Structural and functional characterization of Clostridium difficile toxin B binding and entry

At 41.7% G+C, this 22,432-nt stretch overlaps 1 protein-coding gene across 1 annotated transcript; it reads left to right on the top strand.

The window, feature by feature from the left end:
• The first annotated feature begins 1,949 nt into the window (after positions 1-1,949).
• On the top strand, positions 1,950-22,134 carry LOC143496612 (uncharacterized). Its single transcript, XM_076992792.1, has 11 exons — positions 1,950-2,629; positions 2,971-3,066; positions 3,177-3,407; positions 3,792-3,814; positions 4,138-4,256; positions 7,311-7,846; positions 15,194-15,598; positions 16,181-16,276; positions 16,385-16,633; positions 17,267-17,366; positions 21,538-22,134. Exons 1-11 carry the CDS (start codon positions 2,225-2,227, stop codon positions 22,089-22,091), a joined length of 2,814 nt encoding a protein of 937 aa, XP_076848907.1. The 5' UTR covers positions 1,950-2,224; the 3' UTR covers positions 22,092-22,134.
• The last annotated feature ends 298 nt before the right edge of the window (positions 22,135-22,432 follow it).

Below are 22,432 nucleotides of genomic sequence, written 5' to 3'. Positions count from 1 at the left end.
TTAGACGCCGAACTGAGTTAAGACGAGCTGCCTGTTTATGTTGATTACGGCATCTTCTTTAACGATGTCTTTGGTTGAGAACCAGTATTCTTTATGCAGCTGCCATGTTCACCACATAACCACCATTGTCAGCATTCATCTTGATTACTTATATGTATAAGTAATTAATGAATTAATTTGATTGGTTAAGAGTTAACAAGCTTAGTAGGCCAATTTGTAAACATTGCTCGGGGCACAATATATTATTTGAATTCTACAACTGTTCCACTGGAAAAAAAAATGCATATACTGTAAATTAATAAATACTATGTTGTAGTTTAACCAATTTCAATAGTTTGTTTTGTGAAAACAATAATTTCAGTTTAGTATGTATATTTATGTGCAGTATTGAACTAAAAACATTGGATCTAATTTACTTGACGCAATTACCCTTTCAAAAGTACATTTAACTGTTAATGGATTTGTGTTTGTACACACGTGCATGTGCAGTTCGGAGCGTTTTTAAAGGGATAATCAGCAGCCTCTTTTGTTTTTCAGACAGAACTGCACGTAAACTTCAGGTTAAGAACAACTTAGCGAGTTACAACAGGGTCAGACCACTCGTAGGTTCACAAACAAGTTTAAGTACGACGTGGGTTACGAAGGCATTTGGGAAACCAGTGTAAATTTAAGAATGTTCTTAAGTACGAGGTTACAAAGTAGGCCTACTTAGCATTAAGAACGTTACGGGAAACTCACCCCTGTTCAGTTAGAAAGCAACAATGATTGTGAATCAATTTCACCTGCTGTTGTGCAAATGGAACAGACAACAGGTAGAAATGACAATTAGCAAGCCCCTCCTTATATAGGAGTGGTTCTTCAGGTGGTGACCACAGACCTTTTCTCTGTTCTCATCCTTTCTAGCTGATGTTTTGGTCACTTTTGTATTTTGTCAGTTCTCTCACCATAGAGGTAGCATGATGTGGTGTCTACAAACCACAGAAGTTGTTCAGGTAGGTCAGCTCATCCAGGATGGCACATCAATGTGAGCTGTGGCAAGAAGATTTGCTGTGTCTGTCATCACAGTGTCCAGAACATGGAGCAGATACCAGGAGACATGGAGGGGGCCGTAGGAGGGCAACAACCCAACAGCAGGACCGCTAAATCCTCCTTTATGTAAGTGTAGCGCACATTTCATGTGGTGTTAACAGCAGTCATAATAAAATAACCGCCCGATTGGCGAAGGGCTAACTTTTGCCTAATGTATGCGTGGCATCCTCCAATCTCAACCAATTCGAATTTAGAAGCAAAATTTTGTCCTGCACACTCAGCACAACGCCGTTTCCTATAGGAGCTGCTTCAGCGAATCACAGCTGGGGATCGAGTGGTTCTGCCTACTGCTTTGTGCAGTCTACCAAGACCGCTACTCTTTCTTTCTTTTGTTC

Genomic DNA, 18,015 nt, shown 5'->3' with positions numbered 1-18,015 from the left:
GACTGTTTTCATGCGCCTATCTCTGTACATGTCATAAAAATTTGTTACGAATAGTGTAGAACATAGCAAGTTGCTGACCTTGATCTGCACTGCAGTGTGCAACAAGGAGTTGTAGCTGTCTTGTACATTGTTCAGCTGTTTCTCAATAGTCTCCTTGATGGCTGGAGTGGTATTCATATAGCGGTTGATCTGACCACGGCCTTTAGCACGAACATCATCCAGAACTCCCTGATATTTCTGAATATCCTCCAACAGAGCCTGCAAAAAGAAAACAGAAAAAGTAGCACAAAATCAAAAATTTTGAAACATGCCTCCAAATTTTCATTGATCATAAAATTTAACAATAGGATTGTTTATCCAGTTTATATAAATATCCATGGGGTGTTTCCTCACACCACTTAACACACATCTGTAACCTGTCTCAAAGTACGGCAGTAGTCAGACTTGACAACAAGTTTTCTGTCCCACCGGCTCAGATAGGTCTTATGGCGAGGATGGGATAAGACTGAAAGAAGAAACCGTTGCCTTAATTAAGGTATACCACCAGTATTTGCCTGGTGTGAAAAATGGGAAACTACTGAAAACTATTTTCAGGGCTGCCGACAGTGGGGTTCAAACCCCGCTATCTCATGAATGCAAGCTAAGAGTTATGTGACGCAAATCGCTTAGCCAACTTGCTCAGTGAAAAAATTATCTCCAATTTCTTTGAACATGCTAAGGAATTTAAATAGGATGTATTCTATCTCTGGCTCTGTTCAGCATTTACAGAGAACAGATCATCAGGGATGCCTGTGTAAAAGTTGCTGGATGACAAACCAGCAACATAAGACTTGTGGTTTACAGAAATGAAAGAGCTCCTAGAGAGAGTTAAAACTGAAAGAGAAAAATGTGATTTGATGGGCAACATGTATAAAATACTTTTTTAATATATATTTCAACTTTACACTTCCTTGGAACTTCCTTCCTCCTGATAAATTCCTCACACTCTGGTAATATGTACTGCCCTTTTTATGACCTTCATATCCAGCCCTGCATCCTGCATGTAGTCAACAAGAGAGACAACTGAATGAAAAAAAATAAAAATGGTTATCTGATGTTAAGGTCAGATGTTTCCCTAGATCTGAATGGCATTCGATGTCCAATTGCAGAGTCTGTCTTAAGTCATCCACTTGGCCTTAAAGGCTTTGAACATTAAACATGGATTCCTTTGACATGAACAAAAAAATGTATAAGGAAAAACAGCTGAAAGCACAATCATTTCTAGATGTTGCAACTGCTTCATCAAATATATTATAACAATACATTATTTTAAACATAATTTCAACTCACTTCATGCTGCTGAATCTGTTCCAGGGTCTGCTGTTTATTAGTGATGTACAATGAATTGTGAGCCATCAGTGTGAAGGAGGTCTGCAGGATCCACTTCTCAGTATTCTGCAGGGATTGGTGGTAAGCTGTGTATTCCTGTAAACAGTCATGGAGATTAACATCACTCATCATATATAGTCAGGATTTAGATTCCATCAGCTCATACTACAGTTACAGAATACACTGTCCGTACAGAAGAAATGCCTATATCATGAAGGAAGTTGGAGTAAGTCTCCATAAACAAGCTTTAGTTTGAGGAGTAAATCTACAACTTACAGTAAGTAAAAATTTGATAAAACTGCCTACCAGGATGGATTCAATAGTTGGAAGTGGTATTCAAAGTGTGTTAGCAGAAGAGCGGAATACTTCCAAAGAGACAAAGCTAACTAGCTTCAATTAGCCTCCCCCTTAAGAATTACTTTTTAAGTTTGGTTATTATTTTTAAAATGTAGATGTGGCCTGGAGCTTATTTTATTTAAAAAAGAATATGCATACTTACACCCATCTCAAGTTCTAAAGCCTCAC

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Clostridium difficile (C. difficile) has recently emerged as a worldwide nosocomial and iatrogenic infection. C. difficile is a gram-positive, motile bacillus whose sporulation ability significantly contributes to its persistence in clinical settings. C. difficile secretes toxins, two of which have been confirmed as the major virulence factors for disease in a real world setting, TcdA and TcdB. Recent evidence, significantly from the increasingly prevalent hypervirulent strains of C. difficile, has highlighted the importance of TcdB specifically, so we set out to investigate the structural and functional mechanisms underlying the toxicity of TcdB. We utilized a plethora of truncated and modified recombinant TcdB proteins for a wide array of biochemical assays intending to more fully understand the role of TcdB in disease pathology, both in the classic (630) and various, newly characterized, hypervirulent strains of C. difficile. Immunofluorescence and immunoprecipitation techniques strongly suggested that there are 3 separate domains of TcdB which are each able to bind to cell surfaces. We demonstrated, for the first time, that TcdB aa 1494-2366 are dispensable for toxicity in three cell lines. We found that TcdB aa 1372-1493, which we have suggested calling RBD3, are actually an independent, novel binding domain that previously had gone uninvestigated and uncharacterized in the literature. Using both in vitro and cell based assays, we also identified RBD3 to be the interacting domain for the previously suggested binding partner for TcdB: PVRL3. We have also shown that, in isolation, RBD3 interacts with PVRL3 on cellular membranes, and that this interaction itself is sufficient for dynamin-dependent endocytosis and processing through to the lysosome. Data also indicate that while TcdB RBD3 has similar interaction with PVRL3 and similar cellular processing between the classic and hypervirulent strains, the CROPs domain, classically viewed as the essential binding domain, from hypervirulent TcdB strains has a significantly enhanced affinity for cellular membranes. A series of assays, utilizing TcdB chimeric proteins comprised of classic and hypervirulent domains, identified a significantly enhanced function for the hypervirulent GTD, likely due to increased known function of Rho GTPase glucosylation.